Statement on the fire at the Notre-Dame

We offer our deepest sympathies to the people of Paris at the devastation to the magnificent Notre-Dame.


These terrible events remind us that our shared cultural heritage is hugely important to our sense of identity.  As we consider where the skills will come from to restore the tangible heritage of the building, we also come to understand the value of the intangible cultural heritage, that is the traditional knowledge and skills that created such beautiful buildings. The Heritage Crafts Association exists to ensure that this knowledge is preserved and passed to new generations. We are already working to support the craft industries that will be so in demand in the coming years to restore buildings, their decorative interiors and contents that suffer in such circumstances. We are working to ensure that young people have access to learn these skills so that they may pursue a positive and fulfilling career.


When a tragedy such as this strikes, it is easy to consider only the physical cultural heritage. But quietly, our intangible heritage is being lost at an alarming rate, which ironically puts the physical heritage at even greater risk.  We must put a greater value on the skills of craftsmen and women and appreciate their enormous contribution to our shared heritage.

Julie Crawshaw
Executive Director – Heritage Crafts Association


Red List 2019 in the press

TelegraphFollowing the launch of the Red List of Endangered Crafts 2019 edition, the story was picked up across a range of print and broadcast media.

The Daily Mail ran with a double-page spread entitled  ‘Save our skills’, with the its online edition opting for ‘Holding on to Britain’s heritage’.

The Express featured ‘Ancient crafts under threat as vital skills not passed on’ and it was also reported on the BBC Radio 4 Today programme and BBC Alba.

Magazines including Country Life, Homes & Antiques and the Countryman also covered the story, with Reclaim magazine producing a special 16-page supplement on at-risk heritage crafts.

Here’s a selection of the coverage:

Save our SkillsThe New York Times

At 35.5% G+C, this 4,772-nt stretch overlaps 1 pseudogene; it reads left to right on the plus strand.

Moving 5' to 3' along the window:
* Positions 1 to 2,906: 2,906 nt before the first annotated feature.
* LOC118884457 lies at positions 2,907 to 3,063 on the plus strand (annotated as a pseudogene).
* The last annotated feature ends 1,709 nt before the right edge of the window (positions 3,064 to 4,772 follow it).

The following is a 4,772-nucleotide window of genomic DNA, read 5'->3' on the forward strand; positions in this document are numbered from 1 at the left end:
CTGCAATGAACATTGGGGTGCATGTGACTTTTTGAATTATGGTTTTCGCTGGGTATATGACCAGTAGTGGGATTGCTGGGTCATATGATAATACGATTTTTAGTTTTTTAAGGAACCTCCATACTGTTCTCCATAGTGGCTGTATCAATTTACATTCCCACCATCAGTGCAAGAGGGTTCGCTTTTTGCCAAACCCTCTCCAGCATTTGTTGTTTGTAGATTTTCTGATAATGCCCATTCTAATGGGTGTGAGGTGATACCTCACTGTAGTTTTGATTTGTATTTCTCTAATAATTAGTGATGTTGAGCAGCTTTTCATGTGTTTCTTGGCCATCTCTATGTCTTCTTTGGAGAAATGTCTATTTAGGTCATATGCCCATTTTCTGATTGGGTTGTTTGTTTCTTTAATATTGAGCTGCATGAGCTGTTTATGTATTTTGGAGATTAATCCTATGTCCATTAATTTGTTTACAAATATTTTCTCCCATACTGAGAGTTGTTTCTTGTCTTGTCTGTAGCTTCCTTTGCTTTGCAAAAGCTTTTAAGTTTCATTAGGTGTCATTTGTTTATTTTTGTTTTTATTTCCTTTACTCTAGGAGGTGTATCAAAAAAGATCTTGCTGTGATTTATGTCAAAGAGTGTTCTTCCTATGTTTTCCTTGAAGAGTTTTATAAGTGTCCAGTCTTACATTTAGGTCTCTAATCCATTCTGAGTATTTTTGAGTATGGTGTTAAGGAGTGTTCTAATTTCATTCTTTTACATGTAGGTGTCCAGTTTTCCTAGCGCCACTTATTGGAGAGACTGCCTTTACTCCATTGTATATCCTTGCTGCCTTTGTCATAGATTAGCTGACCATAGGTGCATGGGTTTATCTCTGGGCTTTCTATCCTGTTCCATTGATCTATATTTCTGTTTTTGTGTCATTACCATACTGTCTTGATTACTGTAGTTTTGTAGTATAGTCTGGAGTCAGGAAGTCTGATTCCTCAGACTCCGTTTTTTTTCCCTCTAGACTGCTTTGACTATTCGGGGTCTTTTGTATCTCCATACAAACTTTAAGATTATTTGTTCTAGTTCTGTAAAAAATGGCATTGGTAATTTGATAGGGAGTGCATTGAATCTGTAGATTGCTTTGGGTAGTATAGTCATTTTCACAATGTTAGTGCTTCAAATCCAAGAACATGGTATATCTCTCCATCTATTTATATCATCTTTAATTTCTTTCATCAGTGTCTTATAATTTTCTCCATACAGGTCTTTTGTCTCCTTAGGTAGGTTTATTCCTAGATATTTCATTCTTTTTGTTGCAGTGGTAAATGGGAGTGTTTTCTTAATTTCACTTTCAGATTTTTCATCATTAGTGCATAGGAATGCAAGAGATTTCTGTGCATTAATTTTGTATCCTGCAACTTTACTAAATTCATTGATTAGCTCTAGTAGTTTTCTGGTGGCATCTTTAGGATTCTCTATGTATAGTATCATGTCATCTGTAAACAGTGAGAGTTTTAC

‘Just How Endangered Is Watchmaking?’
20 Feb 2019

Epoch Times
‘Holding On to Heritage Crafts’
20 Feb 2019

Reclaim magazine
‘British Heritage Crafts’ (16 page supplement)
March 2019 edition

The Countryman
‘Heritage Crafts Conservation’, pp. 40-44
March 2019 edition

Homes and Antiques magazine
‘The art of survival’, pp. 130-135
April 2019 edition

Mail Online
‘Holding on to Britain’s heritage’
8 March 2019

Daily Mail
‘Save our skills!’ pp. 36-37
9 March 2019

Daily Express
‘Ancient crafts under threat as vital skills not passed on’, pp. 20-21
9 March 2019

Daily Telegraph
‘Last in Line’, p.11
9 March 2019

BBC Radio 4 Today (from 1.49:24)
9 March 2019

Daily Mirror
’36 old crafts set to vanish’, p. 33
9 March 2019

The Herald
‘Dozens of ancient crafts are now listed as dying arts’, p. 10
9 March 2019

Daily Record
‘Extinction threat to UK crafts’, p. 34
9 March 2019

Country Life
‘On the danger list’
13 March 2019

BBC Alba
An Là (News) (from 24:18)
14 March 2019

Apprentice Zoe provides career inspiration on BBC Bitesize

Zoe CollisZoe Collis, the papermaking apprentice at Two Rivers Paper who was recruited in through the HCA’s 2017 pre-apprenticeship pilot scheme (and has since gone on to be awarded a Trailblazer apprenticeship, HCA/Arts Society bursary and QEST Scholarship) is now a role model for young heritage crafts recruits after featuring on the BBC Bitesize website.

In the video case study, Zoe’s boss Jim Patterson said: “The largest impact that Zoe’s had on the business is by raising the amount of paper that we make and of course the amount that we sell. We’ve doubled our production in the year since Zoe’s been here.”

It’s wonderful to think about all of the future careers in heritage crafts this might inspire!

A programmable 8-bit computer created using traditional embroidery techniques

8-bit computer Irene PoschThe Embroidered Computer by Irene Posch and Ebru Kurbak doesn’t look like what you might expect when you think of a computer. Instead, the work looks like an elegantly embroidered textile, complete with glass and magnetic beads and a meandering pattern of copper wire. The materials have conductive properties which are arranged in specific patterns to create electronic functions. Gold pieces on top of the magnetic beads flip depending on the program, switching sides as different signals are channeled through the embroidered work… Read more

See also Irene Posch’s knitted radio